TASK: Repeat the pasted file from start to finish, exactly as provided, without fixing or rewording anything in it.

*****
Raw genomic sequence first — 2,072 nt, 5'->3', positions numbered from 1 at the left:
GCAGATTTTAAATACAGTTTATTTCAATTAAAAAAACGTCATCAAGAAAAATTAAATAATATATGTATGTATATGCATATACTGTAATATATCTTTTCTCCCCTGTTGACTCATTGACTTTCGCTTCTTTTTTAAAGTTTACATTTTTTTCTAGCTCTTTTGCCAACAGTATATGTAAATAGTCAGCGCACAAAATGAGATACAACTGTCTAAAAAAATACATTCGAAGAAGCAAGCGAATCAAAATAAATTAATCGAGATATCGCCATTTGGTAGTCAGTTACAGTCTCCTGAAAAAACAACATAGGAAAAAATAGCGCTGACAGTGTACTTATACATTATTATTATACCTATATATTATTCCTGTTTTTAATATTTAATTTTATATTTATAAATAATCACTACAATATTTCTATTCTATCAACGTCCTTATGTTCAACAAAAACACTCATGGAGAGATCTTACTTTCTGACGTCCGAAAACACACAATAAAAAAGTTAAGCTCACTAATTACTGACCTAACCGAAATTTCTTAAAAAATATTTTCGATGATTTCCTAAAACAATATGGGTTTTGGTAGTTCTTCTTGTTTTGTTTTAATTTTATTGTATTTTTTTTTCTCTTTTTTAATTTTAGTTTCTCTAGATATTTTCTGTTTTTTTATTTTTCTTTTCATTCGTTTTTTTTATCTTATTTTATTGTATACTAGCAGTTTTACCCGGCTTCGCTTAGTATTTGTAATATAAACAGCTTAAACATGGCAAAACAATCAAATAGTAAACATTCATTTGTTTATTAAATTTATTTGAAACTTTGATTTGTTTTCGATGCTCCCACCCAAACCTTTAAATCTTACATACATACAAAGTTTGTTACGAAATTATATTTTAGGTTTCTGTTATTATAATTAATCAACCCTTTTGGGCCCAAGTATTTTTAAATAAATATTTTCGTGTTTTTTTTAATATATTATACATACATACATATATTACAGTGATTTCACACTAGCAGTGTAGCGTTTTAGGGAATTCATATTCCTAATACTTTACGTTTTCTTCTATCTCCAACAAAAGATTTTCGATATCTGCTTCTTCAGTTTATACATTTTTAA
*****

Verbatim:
Raw genomic sequence first — 2,072 nt, 5'->3', positions numbered from 1 at the left:
GCAGATTTTAAATACAGTTTATTTCAATTAAAAAAACGTCATCAAGAAAAATTAAATAATATATGTATGTATATGCATATACTGTAATATATCTTTTCTCCCCTGTTGACTCATTGACTTTCGCTTCTTTTTTAAAGTTTACATTTTTTTCTAGCTCTTTTGCCAACAGTATATGTAAATAGTCAGCGCACAAAATGAGATACAACTGTCTAAAAAAATACATTCGAAGAAGCAAGCGAATCAAAATAAATTAATCGAGATATCGCCATTTGGTAGTCAGTTACAGTCTCCTGAAAAAACAACATAGGAAAAAATAGCGCTGACAGTGTACTTATACATTATTATTATACCTATATATTATTCCTGTTTTTAATATTTAATTTTATATTTATAAATAATCACTACAATATTTCTATTCTATCAACGTCCTTATGTTCAACAAAAACACTCATGGAGAGATCTTACTTTCTGACGTCCGAAAACACACAATAAAAAAGTTAAGCTCACTAATTACTGACCTAACCGAAATTTCTTAAAAAATATTTTCGATGATTTCCTAAAACAATATGGGTTTTGGTAGTTCTTCTTGTTTTGTTTTAATTTTATTGTATTTTTTTTTCTCTTTTTTAATTTTAGTTTCTCTAGATATTTTCTGTTTTTTTATTTTTCTTTTCATTCGTTTTTTTTATCTTATTTTATTGTATACTAGCAGTTTTACCCGGCTTCGCTTAGTATTTGTAATATAAACAGCTTAAACATGGCAAAACAATCAAATAGTAAACATTCATTTGTTTATTAAATTTATTTGAAACTTTGATTTGTTTTCGATGCTCCCACCCAAACCTTTAAATCTTACATACATACAAAGTTTGTTACGAAATTATATTTTAGGTTTCTGTTATTATAATTAATCAACCCTTTTGGGCCCAAGTATTTTTAAATAAATATTTTCGTGTTTTTTTTAATATATTATACATACATACATATATTACAGTGATTTCACACTAGCAGTGTAGCGTTTTAGGGAATTCATATTCCTAATACTTTACGTTTTCTTCTATCTCCAACAAAAGATTTTCGATATCTGCTTCTTCAGTTTATACATTTTTAA